How CA's Service Fee Ban Will Affect Your Wallet

CALIFORNIA — From dinner bills to concert tickets and dinner deliveries, hidden fees have increasingly drawn the ire of consumers frustrated that the price they see is very often not the price they pay. But later this year, California is doing something about it when a law banning “junk fees” goes into effect.

Signed into law by Gov. Gavin Newsom in October, SB 478 will prohibit hidden fees, defined by state officials as fees in which a seller uses an artificially low advertised price to attract a customer, disclosing additional required fees in fine print or tacking on unavoidable charges later in the buying process.

It’s a familiar practice to anyone who’s ever ordered from Uber Eats or DoorDash, bought concert tickets online, or paid the dinner bill only to find a hefty “service fee” tacked on at the end. The mandatory fees often inflate the price of being able to attend an event and restaurant service charges of up to 20 percent mean a dish is much more expensive than the menu price suggests.

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Beginning July 1, when the law goes into effect, “the price Californians see will be the price they pay,” Attorney General Rob Bonta said in a statement at the time of the law’s passage.

But it remains to be seen how exactly the law will be enforced.

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Bonta’s office initially said the law “will not bar restaurants from charging service fees” if they are disclosed and not hidden from advertised prices, the San Francisco Chronicle reported.

More recently, the AG’s office said restaurants will still be able to include surcharges and other fees on the menu, but they must be included in menu prices from the outset, the Los Angeles Times reported.

That could mean your $45 steak will soon cost $52 if restaurants shift the hidden fee to the menu price. That’s if customers will go for it. Some industry groups worry the new law will make it hard for struggling restaurants to stay in business.

Bonta’s office is expected to issue guidelines clarifying what exactly the law prohibits in the coming months. But for now, the restaurant industry is preparing for a world without fees.

In recent years it’s become popular for restaurants and bars to tack on additional surcharges when a bill is calculated. So when a dish is listed on the menu as $20, a diner needs to consider that the real price actually includes an additional fee, often noted in small print at the bottom of the menu. Some of the fees, which restaurant owners say help cover healthcare costs and wages, may be optional. In such cases, a diner can request that the fee be taken off the bill.

Last year, a group of former servers at the popular Los Angeles restaurant Jon & Vinny’s filed a class-action lawsuit alleging that the company denied them tips due to diners’ confusion over an 18 percent service fee. The restaurant went on to change the language at the bottom of bills stipulating that the fee was not a tip.

Those types of fees often draw the ire of customers, including at Jon & Vinny’s, which drew spirited discussion on social media.

“It doesn’t seem fair to the diners,” one Reddit comment about the case reads. “So they pay 18% service fee and then the servers are asking for an additional 18 or 20 (or whatever) on top of that? That’s really expensive. If you raise prices to what it honestly costs to produce food and pay workers and pay the overhead, then restaurant dining will admittedly be really expensive. And maybe only a select few will be able to dine out, but maybe that’s the way it has to be.”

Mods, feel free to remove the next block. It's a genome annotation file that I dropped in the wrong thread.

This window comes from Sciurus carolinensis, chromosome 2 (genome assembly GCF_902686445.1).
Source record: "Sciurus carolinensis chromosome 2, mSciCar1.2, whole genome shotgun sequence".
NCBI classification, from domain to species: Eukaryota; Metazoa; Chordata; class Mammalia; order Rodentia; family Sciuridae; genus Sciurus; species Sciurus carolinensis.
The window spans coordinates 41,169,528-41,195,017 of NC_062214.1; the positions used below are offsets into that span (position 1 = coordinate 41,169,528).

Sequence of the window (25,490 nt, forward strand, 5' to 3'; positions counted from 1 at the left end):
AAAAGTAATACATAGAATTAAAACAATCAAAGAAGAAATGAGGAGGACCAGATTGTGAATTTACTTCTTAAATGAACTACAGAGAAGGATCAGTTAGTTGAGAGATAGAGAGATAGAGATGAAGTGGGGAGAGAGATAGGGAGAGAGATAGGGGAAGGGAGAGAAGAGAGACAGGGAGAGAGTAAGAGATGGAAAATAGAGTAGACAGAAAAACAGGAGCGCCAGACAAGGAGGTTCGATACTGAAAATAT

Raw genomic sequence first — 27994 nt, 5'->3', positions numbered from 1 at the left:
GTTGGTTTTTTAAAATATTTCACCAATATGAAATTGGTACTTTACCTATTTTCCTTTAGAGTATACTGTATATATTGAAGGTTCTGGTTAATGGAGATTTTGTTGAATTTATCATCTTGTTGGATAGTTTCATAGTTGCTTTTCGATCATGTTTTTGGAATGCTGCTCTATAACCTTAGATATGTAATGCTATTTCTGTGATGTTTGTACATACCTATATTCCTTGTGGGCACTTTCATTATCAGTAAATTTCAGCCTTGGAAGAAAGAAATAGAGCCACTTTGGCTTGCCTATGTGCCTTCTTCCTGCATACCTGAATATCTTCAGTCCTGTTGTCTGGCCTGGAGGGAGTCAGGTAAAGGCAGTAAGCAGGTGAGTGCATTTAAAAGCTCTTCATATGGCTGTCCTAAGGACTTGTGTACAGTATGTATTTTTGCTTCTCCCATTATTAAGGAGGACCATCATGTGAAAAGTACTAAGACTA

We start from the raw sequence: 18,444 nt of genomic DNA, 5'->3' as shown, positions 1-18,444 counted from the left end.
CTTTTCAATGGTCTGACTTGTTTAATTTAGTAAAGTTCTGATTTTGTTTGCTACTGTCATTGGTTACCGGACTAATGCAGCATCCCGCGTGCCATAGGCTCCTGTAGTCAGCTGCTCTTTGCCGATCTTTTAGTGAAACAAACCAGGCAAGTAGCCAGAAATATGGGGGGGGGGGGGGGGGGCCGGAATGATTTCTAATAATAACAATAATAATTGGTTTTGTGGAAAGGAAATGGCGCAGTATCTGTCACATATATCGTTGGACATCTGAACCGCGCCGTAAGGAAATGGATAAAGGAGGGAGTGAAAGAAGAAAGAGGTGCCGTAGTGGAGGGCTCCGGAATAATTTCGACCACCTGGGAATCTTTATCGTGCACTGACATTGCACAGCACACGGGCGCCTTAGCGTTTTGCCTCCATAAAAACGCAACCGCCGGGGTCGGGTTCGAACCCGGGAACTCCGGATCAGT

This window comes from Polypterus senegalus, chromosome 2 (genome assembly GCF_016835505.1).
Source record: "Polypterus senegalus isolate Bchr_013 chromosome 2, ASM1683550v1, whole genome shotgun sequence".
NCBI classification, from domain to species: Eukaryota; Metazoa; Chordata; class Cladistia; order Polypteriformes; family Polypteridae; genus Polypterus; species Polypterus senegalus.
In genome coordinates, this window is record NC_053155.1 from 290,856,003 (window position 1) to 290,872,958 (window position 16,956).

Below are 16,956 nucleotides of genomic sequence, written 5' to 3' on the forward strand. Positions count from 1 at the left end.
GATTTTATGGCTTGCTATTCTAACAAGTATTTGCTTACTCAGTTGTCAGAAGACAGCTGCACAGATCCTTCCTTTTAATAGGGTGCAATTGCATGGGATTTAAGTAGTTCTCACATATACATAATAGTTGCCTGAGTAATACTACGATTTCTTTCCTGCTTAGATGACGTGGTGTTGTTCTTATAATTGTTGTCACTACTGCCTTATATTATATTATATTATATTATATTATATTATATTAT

Indeed, restaurateur Caroline Styne told the LA Times that her Lucques Group of restaurants expects to raise prices as a result of the new state law. For example, a roast chicken dish at LA’s AOC, currently priced at $39, will likely rise to $49 when the new law kicks in.

Still, confusion remains.

San Francisco’s Golden Gate Restaurant Association has been on the forefront of lobbying state government to clarify how the law will impact restaurants given the little information provided by the state on how restaurants should proceed.

“A lot of people are reaching out for clarity,” Laurie Thomas, executive director of the association told the LA Times. “There’s a lot of frustration. It’s not going to drop the price of dining out. What it might do is close more restaurants. But maybe people don’t care about that anymore.”

At hotels, resort fees are among the required fees tacked on the advertised nightly price of a room. While SB 478 covers all industries, another companion bill, AB 537, is focused specifically on lodging.

“The two of them combined say that any mandatory fee has to be displayed at the time of reservation,” Pete Hillan, a spokesman for the California Hotel and Lodging Association, told Nerd Wallet. “Consumers are going to have full transparency on all mandatory fees.”

The law will affect food delivery as well.

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Apps such as Uber Eats and DoorDash will have to list the price for delivery costs upfront. That will mean no more advertising delivery for $1.49 with a $10 service fee on the backend. They won’t be able to add the cost to the menu item either. Participating restaurants will set their menu prices, and the app industry will be required to bake their costs and profits into the advertised delivery fee.

On the national level, the Biden administration and the Federal Trade Commission last year announced new proposed regulations that would prohibit “omitting” and “misrepresenting” fees from the total cost of goods. The agency recently stopped collecting public comment on the proposal and has yet to make a formal decision on the regulations.

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